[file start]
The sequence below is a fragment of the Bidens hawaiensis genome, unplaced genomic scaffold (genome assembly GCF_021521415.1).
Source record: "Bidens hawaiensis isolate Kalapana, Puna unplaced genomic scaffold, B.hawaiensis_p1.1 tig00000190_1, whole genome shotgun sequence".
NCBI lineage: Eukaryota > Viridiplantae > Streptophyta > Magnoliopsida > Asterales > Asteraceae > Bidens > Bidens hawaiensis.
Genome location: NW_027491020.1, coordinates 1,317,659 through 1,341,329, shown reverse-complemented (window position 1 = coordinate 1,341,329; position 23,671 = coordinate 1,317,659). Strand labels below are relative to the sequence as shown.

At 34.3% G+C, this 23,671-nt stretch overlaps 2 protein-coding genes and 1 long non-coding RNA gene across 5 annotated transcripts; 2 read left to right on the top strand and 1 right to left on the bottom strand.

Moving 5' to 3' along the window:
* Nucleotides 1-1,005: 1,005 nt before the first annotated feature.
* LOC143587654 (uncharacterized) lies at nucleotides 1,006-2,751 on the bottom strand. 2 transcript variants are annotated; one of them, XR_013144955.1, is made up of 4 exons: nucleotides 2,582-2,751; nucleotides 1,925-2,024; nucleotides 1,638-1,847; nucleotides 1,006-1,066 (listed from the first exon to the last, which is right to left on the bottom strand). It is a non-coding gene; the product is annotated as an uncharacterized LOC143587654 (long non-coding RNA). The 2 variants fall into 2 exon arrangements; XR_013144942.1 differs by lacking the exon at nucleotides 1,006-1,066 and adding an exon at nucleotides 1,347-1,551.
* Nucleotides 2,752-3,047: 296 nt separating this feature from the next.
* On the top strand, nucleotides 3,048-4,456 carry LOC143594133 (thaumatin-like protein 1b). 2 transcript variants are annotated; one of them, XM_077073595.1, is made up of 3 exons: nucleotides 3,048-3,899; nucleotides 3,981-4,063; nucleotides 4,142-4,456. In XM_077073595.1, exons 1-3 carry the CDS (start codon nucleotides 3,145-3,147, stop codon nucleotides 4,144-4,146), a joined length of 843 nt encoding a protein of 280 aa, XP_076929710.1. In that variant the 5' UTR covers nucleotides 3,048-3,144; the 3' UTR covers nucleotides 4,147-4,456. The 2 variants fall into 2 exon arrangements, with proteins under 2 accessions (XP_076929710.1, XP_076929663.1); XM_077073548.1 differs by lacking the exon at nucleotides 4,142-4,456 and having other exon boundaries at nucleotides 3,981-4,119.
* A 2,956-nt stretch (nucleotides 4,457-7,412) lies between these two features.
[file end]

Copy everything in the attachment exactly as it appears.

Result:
The sequence below is a fragment of the Bidens hawaiensis genome, unplaced genomic scaffold (genome assembly GCF_021521415.1).
Source record: "Bidens hawaiensis isolate Kalapana, Puna unplaced genomic scaffold, B.hawaiensis_p1.1 tig00000190_1, whole genome shotgun sequence".
NCBI lineage: Eukaryota > Viridiplantae > Streptophyta > Magnoliopsida > Asterales > Asteraceae > Bidens > Bidens hawaiensis.
Genome location: NW_027491020.1, coordinates 1,317,659 through 1,341,329, shown reverse-complemented (window position 1 = coordinate 1,341,329; position 23,671 = coordinate 1,317,659). Strand labels below are relative to the sequence as shown.

At 34.3% G+C, this 23,671-nt stretch overlaps 2 protein-coding genes and 1 long non-coding RNA gene across 5 annotated transcripts; 2 read left to right on the top strand and 1 right to left on the bottom strand.

Moving 5' to 3' along the window:
* Nucleotides 1-1,005: 1,005 nt before the first annotated feature.
* LOC143587654 (uncharacterized) lies at nucleotides 1,006-2,751 on the bottom strand. 2 transcript variants are annotated; one of them, XR_013144955.1, is made up of 4 exons: nucleotides 2,582-2,751; nucleotides 1,925-2,024; nucleotides 1,638-1,847; nucleotides 1,006-1,066 (listed from the first exon to the last, which is right to left on the bottom strand). It is a non-coding gene; the product is annotated as an uncharacterized LOC143587654 (long non-coding RNA). The 2 variants fall into 2 exon arrangements; XR_013144942.1 differs by lacking the exon at nucleotides 1,006-1,066 and adding an exon at nucleotides 1,347-1,551.
* Nucleotides 2,752-3,047: 296 nt separating this feature from the next.
* On the top strand, nucleotides 3,048-4,456 carry LOC143594133 (thaumatin-like protein 1b). 2 transcript variants are annotated; one of them, XM_077073595.1, is made up of 3 exons: nucleotides 3,048-3,899; nucleotides 3,981-4,063; nucleotides 4,142-4,456. In XM_077073595.1, exons 1-3 carry the CDS (start codon nucleotides 3,145-3,147, stop codon nucleotides 4,144-4,146), a joined length of 843 nt encoding a protein of 280 aa, XP_076929710.1. In that variant the 5' UTR covers nucleotides 3,048-3,144; the 3' UTR covers nucleotides 4,147-4,456. The 2 variants fall into 2 exon arrangements, with proteins under 2 accessions (XP_076929710.1, XP_076929663.1); XM_077073548.1 differs by lacking the exon at nucleotides 4,142-4,456 and having other exon boundaries at nucleotides 3,981-4,119.
* A 2,956-nt stretch (nucleotides 4,457-7,412) lies between these two features.